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Jonathan M Davis <jmdavisProg gmx.com> changed:

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--- Comment #8 from Jonathan M Davis <jmdavisProg gmx.com> 2011-08-14 17:44:52
PDT ---
Regardless of how good or bad an idea this is, there is no way that this is
going to change at this point. The current situation is very much by design and
changing it would break a lot of code. So, is there any reason to keep this
enhancement request open?

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--- Comment #9 from bearophile_hugs eml.cc 2011-08-14 18:29:23 PDT ---
(In reply to comment #8)
 Regardless of how good or bad an idea this is, there is no way that this is
 going to change at this point. The current situation is very much by design
 and changing it would break a lot of code.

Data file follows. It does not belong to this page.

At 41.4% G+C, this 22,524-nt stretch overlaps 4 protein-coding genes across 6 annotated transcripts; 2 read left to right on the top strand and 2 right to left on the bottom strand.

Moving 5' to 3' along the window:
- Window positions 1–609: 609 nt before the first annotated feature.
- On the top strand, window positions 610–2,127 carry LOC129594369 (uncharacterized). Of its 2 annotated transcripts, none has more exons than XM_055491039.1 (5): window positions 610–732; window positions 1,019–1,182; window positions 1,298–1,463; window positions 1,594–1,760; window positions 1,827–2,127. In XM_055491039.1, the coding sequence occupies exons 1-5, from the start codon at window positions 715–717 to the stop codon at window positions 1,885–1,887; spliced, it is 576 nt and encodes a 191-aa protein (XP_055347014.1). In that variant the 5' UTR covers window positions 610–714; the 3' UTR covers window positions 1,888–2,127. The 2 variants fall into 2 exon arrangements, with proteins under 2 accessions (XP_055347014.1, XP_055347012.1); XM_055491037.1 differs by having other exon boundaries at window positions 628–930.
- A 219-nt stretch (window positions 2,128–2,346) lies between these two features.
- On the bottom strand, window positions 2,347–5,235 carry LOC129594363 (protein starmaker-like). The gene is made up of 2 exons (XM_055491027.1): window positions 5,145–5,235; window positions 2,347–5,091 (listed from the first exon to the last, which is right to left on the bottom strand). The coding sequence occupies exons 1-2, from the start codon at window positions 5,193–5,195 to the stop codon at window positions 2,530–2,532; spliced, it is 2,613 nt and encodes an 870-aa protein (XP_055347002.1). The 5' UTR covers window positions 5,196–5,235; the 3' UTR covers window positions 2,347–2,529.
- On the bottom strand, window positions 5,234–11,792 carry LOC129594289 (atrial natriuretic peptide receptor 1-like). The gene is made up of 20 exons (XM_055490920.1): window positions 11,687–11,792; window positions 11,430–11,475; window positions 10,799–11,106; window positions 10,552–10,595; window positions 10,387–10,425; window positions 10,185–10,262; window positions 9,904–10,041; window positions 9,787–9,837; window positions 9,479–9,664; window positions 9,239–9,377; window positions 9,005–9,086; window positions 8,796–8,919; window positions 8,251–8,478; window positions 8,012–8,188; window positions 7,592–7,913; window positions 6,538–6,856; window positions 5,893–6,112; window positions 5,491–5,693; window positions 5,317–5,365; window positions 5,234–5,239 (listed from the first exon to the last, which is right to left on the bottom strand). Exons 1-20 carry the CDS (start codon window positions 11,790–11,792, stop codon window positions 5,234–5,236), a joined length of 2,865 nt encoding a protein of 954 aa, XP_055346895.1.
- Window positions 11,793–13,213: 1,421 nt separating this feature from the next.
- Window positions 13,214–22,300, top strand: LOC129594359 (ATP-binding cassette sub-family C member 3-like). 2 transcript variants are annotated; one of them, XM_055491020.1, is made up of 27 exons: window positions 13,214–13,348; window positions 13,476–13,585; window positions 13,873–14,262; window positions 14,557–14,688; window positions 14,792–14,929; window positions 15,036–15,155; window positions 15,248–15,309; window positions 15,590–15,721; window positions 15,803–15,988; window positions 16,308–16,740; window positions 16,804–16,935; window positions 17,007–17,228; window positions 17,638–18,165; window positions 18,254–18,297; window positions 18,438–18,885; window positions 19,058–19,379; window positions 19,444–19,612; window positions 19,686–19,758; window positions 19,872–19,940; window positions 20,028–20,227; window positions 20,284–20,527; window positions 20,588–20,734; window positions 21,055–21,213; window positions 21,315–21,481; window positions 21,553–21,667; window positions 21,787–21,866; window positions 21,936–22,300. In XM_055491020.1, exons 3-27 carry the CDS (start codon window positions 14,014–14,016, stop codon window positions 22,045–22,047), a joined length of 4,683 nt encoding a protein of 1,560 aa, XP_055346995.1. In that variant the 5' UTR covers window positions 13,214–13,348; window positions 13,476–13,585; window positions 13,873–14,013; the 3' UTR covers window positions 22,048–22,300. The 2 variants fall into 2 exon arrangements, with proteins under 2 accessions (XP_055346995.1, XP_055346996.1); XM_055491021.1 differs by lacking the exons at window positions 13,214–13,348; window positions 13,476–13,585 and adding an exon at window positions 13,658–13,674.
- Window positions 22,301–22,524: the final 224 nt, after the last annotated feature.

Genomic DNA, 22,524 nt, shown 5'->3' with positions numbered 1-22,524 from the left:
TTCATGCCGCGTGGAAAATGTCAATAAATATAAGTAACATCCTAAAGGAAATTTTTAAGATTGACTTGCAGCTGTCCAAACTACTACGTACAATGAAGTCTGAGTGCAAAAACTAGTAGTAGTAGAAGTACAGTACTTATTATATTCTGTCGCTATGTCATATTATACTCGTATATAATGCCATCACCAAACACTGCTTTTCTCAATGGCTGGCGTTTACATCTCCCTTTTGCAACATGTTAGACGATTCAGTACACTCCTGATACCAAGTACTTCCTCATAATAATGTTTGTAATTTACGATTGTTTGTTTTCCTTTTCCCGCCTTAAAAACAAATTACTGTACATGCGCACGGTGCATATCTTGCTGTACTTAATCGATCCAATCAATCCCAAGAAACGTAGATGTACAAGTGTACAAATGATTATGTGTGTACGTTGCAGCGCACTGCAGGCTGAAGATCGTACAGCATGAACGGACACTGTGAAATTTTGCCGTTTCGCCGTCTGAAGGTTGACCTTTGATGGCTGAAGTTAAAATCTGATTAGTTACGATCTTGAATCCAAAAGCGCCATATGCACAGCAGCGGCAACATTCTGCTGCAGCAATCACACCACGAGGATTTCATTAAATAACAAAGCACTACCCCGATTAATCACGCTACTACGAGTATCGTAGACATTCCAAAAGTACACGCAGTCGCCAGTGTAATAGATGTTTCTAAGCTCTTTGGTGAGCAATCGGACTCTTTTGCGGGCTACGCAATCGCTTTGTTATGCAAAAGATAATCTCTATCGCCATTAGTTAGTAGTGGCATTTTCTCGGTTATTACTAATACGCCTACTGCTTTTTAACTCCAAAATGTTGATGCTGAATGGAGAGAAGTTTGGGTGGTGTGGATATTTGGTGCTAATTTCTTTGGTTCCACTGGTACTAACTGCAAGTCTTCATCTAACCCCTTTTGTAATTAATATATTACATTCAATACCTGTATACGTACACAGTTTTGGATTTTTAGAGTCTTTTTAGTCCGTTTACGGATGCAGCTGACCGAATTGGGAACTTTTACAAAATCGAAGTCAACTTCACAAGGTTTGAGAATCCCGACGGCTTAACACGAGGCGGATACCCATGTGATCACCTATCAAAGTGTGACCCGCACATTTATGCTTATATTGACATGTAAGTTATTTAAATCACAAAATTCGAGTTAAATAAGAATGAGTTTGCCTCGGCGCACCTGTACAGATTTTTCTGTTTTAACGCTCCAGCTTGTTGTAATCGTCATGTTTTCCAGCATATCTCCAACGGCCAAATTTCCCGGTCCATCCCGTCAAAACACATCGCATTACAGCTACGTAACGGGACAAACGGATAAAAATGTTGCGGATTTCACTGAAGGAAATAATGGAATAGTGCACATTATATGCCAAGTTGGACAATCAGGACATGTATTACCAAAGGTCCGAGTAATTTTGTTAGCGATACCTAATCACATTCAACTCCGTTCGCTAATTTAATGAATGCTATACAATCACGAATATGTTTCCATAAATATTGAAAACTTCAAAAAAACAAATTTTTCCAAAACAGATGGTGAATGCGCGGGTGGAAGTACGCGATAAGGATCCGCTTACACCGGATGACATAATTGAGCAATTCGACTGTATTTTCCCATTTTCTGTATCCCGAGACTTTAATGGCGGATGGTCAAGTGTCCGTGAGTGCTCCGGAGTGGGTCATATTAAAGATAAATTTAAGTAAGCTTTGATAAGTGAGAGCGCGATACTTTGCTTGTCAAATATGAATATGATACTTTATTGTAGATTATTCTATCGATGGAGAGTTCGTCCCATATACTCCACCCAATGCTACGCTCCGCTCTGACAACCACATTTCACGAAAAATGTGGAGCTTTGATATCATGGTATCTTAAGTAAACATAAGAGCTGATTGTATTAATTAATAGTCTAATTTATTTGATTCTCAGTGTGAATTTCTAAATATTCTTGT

It's a design that I don't think is the best. 1) [] and null are two ways to do the same thing (empty array literal). Well designed languages have (try to have) only one obvious way to do something. 2) When you print an empty array writeln is supposed to write "[]", not null. Having the code use the same representation produced by writeln is very handy (example: for code generation, improve debugging output readability, etc). 3) Between [] and null the [] is more specific. 4) DMD needs to break the idea that arrays are pointers. New D programmers need to be steered as soon as possible away from the idea that D arrays are like C arrays. While the usage of null to denote empty dynamic arrays reinforces this wrong idea. Regarding the current bad D way of mixing the idea of pointers and dynamic arrays at a visual level, see also issue 3990 that shows this example (it compiles with DMD 2.054 too): void main() { int[] a1 = [5, 4, 3]; assert(*a1 == 5); alias typeof(a1) T1; assert(is(typeof(*T1))); int* p1 = cast(int*)a1; assert(p1 == a1.ptr); } I don't think you will be able to ignore all the things Steven Schveighoffer says here: http://www.digitalmars.com/webnews/newsgroups.php?art_group=digitalmars.D&article_id=135391 This is not a single change, there are other related changes, see also issue 5788 A tool as Gofix gives a bit more freedom to change: http://blog.golang.org/2011/04/introducing-gofix.html Regarding "now it's too much late to change it" see also 3843. There are several more enhancement requests in Bugzilla that as more time passes will become "now it's too much late to change". -- Configure issuemail: http://d.puremagic.com/issues/userprefs.cgi?tab=email ------- You are receiving this mail because: -------